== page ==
The Story of the Statuette
When the Australian Film Institute (AFI) took the significant step of establishing the Australian Academy of Cinema and Television Arts (AACTA) in 2011, it also recognised the need for a new statuette - a striking piece which would suitably reflect the highest accolade awarded for screen excellence in Australia; an AACTA Award.
At the heart of the design was the need to create a statuette which was distinguished and timeless, reflecting the prestige and heritage of the Awards (which date back to 1953 under the AFI), but which was above all distinctly Australian.
The design also stipulated that the statuette must incorporate the shape of the Southern Cross constellation - a series of five stars visible only from the Southern Hemisphere. Given its navigational function, the Southern Cross has been associated with Australia from its earliest days.
Based on another important design brief - the need to reflect the human spirit celebrated by the AACTA Awards - the vision was to craft a human silhouette based on the shape of the Southern Cross constellation.
Having received many impressive interpretations of the design from some of Australia's leading artists and sculptures, one concept clearly best reflected the design brief - that submitted by the multi-award winning sculptor, Ron Gomboc.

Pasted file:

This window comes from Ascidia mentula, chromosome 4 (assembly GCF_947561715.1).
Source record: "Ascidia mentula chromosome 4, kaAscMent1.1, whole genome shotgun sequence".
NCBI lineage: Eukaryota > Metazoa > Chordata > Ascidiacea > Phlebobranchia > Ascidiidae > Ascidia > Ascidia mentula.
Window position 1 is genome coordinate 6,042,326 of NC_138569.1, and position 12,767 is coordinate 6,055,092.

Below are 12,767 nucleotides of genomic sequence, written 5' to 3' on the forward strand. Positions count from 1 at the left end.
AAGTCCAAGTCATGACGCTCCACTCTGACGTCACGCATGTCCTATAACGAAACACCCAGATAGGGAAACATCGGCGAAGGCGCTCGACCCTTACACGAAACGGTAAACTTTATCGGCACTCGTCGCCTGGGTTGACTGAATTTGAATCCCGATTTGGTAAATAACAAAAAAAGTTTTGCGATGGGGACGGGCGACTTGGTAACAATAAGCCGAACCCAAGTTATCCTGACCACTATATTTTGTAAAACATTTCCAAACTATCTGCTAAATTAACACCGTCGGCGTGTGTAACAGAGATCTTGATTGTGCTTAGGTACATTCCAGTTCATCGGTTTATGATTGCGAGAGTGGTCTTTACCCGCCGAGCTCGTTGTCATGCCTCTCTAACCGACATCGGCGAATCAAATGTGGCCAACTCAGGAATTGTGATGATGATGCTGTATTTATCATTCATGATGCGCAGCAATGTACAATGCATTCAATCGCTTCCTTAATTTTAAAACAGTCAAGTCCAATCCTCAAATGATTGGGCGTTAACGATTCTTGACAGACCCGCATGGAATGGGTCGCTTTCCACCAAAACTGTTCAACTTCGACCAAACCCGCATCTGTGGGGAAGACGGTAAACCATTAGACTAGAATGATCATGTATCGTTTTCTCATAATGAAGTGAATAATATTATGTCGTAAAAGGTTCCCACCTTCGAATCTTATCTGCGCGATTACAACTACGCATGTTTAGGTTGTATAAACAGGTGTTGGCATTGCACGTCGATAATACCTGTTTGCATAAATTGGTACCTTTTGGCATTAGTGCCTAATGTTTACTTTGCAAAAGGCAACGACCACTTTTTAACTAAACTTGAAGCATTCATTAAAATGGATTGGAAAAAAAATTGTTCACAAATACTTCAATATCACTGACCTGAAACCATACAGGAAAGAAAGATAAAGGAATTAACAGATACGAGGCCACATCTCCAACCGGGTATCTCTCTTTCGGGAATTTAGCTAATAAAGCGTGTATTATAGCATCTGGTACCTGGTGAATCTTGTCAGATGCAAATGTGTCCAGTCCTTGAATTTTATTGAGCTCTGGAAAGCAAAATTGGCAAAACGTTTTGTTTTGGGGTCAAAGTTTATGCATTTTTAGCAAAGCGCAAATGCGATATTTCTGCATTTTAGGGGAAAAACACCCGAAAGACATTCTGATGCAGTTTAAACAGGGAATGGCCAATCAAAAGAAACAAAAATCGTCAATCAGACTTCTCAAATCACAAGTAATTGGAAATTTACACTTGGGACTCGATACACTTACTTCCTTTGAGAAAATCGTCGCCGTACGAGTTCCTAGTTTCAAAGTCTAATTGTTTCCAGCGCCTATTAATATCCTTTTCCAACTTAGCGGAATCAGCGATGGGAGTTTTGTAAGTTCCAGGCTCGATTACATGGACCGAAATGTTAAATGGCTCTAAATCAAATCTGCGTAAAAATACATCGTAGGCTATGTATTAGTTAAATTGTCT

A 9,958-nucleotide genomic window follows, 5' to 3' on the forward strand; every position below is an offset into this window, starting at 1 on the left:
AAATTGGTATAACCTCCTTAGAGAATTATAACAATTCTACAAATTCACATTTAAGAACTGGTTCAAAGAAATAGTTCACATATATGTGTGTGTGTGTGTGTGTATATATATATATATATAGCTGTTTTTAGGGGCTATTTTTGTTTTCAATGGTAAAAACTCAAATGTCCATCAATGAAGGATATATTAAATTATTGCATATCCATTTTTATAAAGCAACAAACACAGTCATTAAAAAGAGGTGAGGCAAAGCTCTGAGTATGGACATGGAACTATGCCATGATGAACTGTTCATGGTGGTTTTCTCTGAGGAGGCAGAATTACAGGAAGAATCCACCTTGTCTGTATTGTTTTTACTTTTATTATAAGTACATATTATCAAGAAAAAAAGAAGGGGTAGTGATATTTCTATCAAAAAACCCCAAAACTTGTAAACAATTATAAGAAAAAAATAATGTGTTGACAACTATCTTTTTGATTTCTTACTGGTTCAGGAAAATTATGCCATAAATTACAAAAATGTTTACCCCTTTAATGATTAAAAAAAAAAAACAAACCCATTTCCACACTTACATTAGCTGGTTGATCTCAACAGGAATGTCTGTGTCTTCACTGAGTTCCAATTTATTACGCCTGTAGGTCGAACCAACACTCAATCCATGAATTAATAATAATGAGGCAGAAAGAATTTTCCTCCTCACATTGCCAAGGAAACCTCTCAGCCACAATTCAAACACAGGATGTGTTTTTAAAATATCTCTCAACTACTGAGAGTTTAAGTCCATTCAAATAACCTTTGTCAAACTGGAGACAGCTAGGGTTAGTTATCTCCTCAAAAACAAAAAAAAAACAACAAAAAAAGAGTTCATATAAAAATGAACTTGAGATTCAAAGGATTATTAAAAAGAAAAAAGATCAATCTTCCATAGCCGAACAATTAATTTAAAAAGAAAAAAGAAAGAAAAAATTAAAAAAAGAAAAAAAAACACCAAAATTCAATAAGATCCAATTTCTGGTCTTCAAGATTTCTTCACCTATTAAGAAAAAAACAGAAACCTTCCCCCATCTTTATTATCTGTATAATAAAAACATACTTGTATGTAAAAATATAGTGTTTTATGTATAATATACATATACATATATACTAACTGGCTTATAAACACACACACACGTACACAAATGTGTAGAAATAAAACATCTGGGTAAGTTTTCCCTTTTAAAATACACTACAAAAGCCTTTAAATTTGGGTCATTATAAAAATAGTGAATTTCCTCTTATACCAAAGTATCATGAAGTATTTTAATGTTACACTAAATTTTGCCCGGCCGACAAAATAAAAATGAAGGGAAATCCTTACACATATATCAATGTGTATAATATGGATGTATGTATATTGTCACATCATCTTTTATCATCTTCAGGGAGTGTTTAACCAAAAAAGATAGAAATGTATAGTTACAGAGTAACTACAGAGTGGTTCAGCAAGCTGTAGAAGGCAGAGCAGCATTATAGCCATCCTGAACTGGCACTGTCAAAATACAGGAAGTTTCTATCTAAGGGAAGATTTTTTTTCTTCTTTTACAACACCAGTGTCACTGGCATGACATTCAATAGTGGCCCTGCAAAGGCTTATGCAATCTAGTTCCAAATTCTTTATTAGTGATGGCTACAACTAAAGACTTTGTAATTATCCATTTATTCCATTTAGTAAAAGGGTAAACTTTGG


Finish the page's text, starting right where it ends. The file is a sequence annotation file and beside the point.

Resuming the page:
Adding to its distinctly Australian nature, the statuette has in part been crafted from Australian tiger iron, a gemstone which is mined in Western Australia and which captures the colours of the Australian Outback.
Utilising an Australian gemstone for the base of the Award statuette also reflects the 'home grown' talent of AACTA Award honorees, and each piece of tiger iron will be individually cut, reflecting the unique talent and contribution to the industry of every AACTA Award recipient.
The body of the statuette is cast in 22 karat gold, reflecting the glamour and prestige of the AACTA Awards.
The new statuette made its debut at the inaugural AACTA Awards in January 2012.